Opinion pieces are by definition neither neutral nor subjective. Massively Overpowered’s writers’ editorials reflect their own opinions, not necessarily the opinions of the site or company. [Follow this category’s RSS feed]
Wow, it’s Star Citizen and Derek Smart in the same post! OK, now that I’ve stopped laughing (again), you can call me crazy because I remain optimistic about Cloud Imperium’s space sim opus. Yes, I’m still optimistic despite the verbal stylings of Battlecruiser’s creative lead and the dozens of MOP commenters who agreed with him about Star Citizen’s supposed fast-track to failure.
And frankly, optimism isn’t usually my thing. Why the happy face, then? I’m so glad you asked!
In analyzing survey responses returned from more than 250 developers this year, the organizers of GDC Europe did everything but declare mobile dead. “PC topples mobile as the most popular platform,” read the PR blast. “[Sixty-two] percent of those surveyed said the game they’re currently working on will see a PC release,” compared to the 50% launching on mobile. The PC is certainly looking up from last year.
Coincidentally, Gamasutra just published a piece heavily critical of the bloated and profit-starved mobile industry. Developer Thomas Henshell argued that the excess of games flooding the market, the skyrocketing and unrecoverable costs of mobile development, and the casual, anti-brand-loyalty nature of mobile customers drove him out of the app development business. Where did he go?
This week’s Massively Overthinking topic comes from Kickstarter donor BigMikeyOcho, who wants to talk innovation:
“Sometimes when I play MMOs, I get the feeling that I’m just performing the same tasks as other MMOs, just with a new covering. What innovations would you like to see to prevent that ‘same as all the others’ feeling?”
I posed BigMikeyOcho’s question to the Massively writers and our July guest!
Back in my World of Warcraft and RIFT days, I spent an awful lot of time in dungeon runs as a healer. I even still function as a flashpoint medic in Star Wars: The Old Republic when our healer isn’t pulling his or her weight. It wasn’t that I sought out healing roles to begin with, but that my class selection (Shaman, Druid, Cleric, Operative) just so happened to include heals, and I guess that curiosity and peer pressure gradually convinced me to give it a try.
I won’t say that I was the all-time best healer you’ve ever seen, but I generally kept my group alive and pulled us through some incredibly tricky fights. I even enjoyed it, once I got past my initial jitters and embraced the lifestyle. These days I don’t heal as much, although I actually do miss it.
So anyway, here are 10 lessons I learned as an MMO healer (semi-retired)!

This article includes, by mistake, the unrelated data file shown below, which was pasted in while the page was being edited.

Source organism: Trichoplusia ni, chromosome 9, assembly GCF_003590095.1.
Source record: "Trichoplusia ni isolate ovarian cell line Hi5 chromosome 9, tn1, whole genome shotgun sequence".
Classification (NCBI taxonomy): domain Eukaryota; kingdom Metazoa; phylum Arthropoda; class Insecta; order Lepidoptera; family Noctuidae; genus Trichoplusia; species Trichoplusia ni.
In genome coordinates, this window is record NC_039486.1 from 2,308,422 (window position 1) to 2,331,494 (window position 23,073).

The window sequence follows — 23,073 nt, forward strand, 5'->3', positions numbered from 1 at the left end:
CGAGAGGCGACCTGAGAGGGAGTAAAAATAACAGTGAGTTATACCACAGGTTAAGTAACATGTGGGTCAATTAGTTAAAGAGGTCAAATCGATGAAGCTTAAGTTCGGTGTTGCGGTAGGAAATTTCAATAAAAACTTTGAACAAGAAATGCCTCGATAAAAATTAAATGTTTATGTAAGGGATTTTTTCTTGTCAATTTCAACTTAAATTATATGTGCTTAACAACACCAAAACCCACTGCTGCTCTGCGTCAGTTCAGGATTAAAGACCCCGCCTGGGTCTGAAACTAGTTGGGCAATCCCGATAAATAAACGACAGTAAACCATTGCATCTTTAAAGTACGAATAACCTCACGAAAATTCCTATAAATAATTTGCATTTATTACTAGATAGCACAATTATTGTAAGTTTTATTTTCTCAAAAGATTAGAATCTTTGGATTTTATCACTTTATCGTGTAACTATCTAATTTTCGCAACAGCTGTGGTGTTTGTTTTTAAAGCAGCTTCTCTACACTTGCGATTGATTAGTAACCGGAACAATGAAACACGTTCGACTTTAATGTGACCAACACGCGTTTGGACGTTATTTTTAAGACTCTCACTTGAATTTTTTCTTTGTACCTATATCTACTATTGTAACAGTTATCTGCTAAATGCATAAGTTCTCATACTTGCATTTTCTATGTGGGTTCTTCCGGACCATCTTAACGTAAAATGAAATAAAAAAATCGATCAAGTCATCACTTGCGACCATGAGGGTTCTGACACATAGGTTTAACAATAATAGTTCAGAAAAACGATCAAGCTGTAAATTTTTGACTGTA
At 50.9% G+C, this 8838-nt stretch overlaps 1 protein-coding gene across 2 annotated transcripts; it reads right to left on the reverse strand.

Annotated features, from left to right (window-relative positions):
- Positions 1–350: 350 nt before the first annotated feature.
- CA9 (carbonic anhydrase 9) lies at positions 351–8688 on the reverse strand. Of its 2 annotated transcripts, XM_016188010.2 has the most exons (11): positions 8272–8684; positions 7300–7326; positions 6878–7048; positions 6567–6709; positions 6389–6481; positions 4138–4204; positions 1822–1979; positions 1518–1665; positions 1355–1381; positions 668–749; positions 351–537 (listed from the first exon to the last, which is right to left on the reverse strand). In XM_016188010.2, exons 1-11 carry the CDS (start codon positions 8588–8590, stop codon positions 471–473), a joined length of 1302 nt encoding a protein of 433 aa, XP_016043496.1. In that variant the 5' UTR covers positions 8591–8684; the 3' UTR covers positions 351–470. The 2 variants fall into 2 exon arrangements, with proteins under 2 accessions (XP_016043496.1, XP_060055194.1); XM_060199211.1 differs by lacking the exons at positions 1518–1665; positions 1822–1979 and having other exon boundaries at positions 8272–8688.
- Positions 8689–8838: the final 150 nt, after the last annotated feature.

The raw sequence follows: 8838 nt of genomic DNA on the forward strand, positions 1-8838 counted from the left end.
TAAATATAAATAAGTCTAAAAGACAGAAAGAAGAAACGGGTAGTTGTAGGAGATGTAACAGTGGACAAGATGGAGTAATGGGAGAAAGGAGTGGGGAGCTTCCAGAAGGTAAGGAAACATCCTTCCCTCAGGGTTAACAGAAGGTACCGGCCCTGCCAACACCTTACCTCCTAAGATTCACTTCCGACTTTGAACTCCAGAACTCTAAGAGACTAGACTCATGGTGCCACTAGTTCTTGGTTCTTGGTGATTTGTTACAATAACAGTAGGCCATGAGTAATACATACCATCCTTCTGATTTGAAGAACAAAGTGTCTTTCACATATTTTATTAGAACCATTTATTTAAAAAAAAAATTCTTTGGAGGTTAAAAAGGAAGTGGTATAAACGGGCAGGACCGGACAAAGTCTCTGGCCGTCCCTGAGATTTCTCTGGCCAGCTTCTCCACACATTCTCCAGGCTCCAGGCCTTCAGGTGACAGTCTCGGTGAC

I’ve been eyeballing Destiny lately, even before that shiny PS4 announcement and even though I was underwhelmed when I played the game on one of those beta weekends last year. I may pick it up with the new PlayStation bundle at some point, but I dunno. I’d also kinda like to get that Forza Xbox One bundle and I really shouldn’t do both.
What say you, MOP readers? Have you played Destiny? Did you recommend it? Why or why not?
For today’s episode of Massively Opinionated, we decided it was high time to lay some of the eternal MMO genre questions to rest, so Larry invited the cast of the Massively OP Podcast and Stream Team to take on those arguments themselves. The classic battles of MMOs as a genre take place here again, and we decide which answers are the best… right? Right?
This whole panel this week is from Massively Overpowered — specifically, the Massively OP Podcast and the OPTV Stream Team. We welcome Editor-in-Chief Bree Royce, podcast host Justin Olivetti, and MOP streamer MJ Guthrie to this special-edition not-quite-a-vidcast vidcast that ought to make the podcast fans in the audience happy!
Before a few months ago, the time that I spent in Marvel Heroes
was largely uninformed and aimless. I figured it was just a Diablo
click-fest that required very little knowledge other than how to work my index finger. That led me to meandering through the story mode and experiencing leveling that was so painfully slow that it almost drove me away from the game.
This all changed when I decided to buckle down and do some actual research into how Marvel Heroes was set up and its different systems functioned. After a few days of this, everything started to “click” for me, and I found my excitement and enjoyment of subsequent game sessions skyrocket.
Since I ended up bookmarking half of the internet in this journey to get my Marvel Heroes diploma (I imagine that Mr. Fantastic is the one who gives it to me), I wanted to share those resources with you in the hopes of passing along some great information that could take you from zero to hero in no time at all.